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UBC Theses and Dissertations

Prestige, power, and the Chinese Erickson, Bonnie H.

Abstract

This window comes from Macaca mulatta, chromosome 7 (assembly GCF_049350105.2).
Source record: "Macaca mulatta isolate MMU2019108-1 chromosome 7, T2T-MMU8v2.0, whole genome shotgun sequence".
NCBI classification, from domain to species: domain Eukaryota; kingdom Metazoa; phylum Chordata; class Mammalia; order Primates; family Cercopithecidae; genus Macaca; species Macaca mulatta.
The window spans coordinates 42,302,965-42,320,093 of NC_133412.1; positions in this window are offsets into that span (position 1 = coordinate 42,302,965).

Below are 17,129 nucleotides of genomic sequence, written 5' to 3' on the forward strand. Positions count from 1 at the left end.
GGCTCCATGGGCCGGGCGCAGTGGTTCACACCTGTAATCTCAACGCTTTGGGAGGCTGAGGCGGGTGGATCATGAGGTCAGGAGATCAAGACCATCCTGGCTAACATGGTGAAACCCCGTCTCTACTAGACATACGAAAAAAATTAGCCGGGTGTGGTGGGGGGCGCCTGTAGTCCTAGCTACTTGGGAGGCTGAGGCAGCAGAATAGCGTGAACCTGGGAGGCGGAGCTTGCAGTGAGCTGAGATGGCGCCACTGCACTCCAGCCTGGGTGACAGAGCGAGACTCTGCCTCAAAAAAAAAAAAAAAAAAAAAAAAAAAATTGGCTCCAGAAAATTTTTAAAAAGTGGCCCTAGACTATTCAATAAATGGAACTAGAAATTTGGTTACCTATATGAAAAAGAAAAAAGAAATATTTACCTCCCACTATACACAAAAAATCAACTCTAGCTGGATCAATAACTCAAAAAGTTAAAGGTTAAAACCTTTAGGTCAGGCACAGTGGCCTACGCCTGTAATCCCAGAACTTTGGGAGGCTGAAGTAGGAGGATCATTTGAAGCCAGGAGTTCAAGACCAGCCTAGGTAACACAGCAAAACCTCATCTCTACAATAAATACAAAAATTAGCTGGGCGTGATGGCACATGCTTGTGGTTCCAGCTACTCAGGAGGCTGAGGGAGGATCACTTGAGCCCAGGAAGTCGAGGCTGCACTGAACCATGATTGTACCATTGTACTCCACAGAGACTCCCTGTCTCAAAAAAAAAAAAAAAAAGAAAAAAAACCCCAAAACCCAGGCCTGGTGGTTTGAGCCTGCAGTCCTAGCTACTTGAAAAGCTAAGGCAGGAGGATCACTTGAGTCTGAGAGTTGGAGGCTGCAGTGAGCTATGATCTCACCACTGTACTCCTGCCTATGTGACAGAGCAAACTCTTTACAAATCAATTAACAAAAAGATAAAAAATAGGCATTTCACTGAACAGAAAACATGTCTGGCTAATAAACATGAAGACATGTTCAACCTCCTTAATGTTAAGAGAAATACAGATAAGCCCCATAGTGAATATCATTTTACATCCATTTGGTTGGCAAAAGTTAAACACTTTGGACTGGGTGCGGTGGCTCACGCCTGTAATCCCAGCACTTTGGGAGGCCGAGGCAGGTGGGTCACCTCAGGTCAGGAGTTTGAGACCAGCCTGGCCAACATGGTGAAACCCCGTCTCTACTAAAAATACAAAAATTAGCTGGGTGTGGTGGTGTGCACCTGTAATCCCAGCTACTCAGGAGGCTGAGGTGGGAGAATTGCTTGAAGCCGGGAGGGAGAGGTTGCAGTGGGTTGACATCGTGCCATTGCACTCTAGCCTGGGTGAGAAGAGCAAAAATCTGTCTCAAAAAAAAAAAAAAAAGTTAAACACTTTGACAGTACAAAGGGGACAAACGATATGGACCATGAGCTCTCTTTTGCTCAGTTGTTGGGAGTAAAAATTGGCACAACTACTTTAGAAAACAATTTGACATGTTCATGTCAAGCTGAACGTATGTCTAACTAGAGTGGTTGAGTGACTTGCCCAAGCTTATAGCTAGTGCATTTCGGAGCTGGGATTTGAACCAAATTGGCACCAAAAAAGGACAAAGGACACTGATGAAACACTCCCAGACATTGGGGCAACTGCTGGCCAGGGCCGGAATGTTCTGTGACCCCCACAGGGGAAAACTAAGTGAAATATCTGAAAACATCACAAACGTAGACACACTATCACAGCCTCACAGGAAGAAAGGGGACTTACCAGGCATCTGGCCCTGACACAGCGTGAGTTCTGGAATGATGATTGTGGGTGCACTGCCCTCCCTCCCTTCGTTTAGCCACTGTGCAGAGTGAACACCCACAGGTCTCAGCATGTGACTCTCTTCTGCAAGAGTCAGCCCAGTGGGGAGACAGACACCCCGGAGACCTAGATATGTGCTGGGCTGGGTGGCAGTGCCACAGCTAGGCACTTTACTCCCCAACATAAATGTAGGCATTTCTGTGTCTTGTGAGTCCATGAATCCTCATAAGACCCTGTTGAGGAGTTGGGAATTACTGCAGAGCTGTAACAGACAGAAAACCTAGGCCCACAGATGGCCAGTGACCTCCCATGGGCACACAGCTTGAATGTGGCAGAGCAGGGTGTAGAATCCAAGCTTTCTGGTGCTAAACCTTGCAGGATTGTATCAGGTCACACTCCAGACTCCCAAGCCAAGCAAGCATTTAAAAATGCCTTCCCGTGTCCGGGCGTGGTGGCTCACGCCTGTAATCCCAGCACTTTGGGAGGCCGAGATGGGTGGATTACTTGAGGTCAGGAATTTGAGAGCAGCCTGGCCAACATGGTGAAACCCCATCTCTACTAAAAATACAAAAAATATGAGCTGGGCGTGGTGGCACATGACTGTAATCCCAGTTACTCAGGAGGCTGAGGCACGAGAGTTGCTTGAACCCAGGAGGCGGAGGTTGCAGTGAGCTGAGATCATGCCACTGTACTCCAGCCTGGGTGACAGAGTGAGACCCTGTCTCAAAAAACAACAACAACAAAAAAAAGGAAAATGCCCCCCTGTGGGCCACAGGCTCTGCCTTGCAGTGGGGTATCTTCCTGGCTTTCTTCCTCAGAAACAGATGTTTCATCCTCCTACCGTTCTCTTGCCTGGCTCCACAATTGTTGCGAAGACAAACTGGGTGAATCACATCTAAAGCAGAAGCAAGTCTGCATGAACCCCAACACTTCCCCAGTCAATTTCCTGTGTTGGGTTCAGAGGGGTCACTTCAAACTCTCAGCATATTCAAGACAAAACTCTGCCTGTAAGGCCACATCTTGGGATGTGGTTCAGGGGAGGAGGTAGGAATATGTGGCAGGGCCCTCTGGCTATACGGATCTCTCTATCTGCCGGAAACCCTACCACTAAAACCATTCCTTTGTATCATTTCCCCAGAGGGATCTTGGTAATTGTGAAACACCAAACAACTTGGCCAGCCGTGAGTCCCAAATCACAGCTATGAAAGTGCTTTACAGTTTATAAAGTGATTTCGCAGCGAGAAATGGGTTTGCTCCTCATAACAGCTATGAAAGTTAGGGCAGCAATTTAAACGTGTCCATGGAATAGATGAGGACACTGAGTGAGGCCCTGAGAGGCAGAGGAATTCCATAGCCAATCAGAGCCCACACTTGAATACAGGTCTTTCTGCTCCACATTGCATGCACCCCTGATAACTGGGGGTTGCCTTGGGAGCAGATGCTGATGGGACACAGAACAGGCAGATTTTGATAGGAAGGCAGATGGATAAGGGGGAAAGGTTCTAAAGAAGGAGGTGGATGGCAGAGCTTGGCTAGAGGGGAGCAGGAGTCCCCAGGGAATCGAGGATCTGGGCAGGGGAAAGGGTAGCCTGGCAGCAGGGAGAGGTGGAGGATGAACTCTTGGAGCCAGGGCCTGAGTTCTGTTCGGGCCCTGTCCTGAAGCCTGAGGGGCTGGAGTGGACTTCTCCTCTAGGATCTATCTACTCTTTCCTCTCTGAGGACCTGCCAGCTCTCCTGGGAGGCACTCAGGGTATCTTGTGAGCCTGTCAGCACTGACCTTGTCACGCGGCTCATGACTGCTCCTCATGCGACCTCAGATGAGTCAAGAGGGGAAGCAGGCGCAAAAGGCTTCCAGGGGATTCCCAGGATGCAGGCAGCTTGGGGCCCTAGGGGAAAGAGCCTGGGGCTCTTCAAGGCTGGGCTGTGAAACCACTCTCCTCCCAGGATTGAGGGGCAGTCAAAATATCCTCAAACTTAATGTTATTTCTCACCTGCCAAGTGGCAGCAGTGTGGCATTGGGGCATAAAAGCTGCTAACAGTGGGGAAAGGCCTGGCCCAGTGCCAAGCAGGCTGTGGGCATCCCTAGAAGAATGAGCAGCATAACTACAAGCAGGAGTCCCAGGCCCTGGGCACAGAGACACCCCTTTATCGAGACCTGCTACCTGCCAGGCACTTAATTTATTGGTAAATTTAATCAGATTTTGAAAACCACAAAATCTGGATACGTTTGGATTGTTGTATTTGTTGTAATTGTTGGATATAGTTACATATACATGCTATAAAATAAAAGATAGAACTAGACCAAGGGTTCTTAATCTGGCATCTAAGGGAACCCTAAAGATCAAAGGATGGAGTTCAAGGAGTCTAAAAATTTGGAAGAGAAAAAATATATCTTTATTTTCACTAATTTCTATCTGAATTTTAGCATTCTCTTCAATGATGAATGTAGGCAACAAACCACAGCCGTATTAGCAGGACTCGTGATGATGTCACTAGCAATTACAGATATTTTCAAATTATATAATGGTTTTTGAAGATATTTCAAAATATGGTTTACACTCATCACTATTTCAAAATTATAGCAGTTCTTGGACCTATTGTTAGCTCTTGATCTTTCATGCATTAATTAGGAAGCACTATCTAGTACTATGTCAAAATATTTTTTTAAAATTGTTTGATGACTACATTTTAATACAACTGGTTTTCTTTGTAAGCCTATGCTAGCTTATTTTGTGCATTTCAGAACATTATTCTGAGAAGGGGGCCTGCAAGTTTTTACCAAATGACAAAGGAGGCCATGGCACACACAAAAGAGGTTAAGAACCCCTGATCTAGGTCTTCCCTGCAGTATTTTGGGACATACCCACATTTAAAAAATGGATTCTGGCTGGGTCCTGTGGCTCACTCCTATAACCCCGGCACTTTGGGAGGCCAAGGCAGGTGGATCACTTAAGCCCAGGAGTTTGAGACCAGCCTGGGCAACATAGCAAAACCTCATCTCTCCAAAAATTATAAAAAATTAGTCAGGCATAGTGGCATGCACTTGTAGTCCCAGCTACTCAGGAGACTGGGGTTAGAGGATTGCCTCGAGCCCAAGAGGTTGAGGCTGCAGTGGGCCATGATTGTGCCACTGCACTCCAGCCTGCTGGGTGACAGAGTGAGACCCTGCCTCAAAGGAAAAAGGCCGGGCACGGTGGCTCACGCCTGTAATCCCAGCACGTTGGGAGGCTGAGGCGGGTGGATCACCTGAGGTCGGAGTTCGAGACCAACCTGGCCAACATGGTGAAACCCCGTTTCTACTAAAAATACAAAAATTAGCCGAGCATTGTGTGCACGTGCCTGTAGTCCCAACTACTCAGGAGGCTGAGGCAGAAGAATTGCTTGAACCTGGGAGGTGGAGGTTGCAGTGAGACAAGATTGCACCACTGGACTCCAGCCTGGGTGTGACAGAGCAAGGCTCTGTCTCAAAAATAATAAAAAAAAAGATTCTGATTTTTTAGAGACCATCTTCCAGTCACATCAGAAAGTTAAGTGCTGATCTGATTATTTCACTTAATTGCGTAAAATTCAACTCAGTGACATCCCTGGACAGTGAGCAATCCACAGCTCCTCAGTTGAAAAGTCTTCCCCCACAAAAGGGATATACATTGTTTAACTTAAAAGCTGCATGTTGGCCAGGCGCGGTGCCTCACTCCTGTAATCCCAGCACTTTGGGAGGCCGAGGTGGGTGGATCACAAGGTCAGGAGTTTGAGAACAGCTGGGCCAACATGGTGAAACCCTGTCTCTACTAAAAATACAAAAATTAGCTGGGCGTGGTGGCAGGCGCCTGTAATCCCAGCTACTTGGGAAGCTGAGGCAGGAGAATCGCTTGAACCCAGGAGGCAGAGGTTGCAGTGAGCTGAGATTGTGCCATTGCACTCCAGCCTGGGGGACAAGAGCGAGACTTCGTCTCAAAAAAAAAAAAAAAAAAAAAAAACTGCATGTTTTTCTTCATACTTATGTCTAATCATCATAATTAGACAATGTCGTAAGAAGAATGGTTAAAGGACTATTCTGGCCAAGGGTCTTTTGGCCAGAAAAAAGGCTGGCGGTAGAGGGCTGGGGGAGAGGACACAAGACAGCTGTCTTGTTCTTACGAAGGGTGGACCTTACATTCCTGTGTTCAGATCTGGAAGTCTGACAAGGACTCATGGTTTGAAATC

The extensive literature in the active field of community power studies suffers from a lack of comparative work in areas other than middle-sized North American cities, while the literature on overseas Chinese communities lacks sophisticated methods of study and precise results. This thesis is an attempt to augment the literature in both areas by applying community power study techniques to the overseas Chinese community in Vancouver. An interview schedule was constructed and interviews were conducted with thirty-five leading Chinese who held at least one office in a Chinese association. Information obtained included the personal background of leaders, their opinions on leaders and associations, and their reports on various recent issues in the Chinese community. Responses concerning the influence of leaders, the influence of associations, and the basis of leadership were taken as components of ideology. Unfortunately, these components showed little relationship to each other or to the two variables with which they were expected to be associated: the generation and number of offices of the evaluator. Nominations of generally influential leaders were related to nominations of leaders in the particular areas of welfare, representation of the community, the Chinese language schools, and business. Frequently nominated general influentials were also often named as particularly well-informed about community affairs. There was also a relationship between general nominations and offices held, although the correlation was less than had been expected. The general nominations were slightly biased because second generation leaders were over-represented in the sample, made more general nominations than first generation subjects, and more often nominated leaders of their own generation. Fifty-five men were named as general influentials; twenty-five of these were nominated by at least two men of one generation. Ten were classed as first generation leaders and fifteen as second generation leaders. The two top groups of influentials were distinct in age, occupation, number of offices, and prominence in school activities. Both groups were distinguished from the thirty lesser leaders in the frequency of their nominations in the particular areas of influence, except for business influence. The first generation leaders were also distinguished by a greater number of offices. General nominations of associations were also related to nominations in the specific areas of welfare, schools, and representation, as well as to the total general nominations received by the association officers and to the number of joint-officer links with other associations. First and second generation respondents made much the same associational nominations aside from the greater second generation tendency to nominate associations prominent in welfare. Association nominations were also related to the "distance" between the respondent and the association: his own associations and associations directly linked to them were disproportionately named. Four main issues were isolated. The number of leaders named for an issue was less than that for a specific issue area, in turn less than the number of general leaders named. Leaders overlapped little from issue to issue. Almost all issue leaders were also named as general leaders. Associations were rarely mentioned as influential in the issues; their activities seem to be confined to their own members as a rule. General influence was found to be a useful variable for both associations and leaders. It was closely related to more specific influence and to strategic location on communication channels formed by executive overlaps. Broadly, the thesis indicates that it is useful and feasible to approach Chinese communities with the techniques and findings developed for North American towns.

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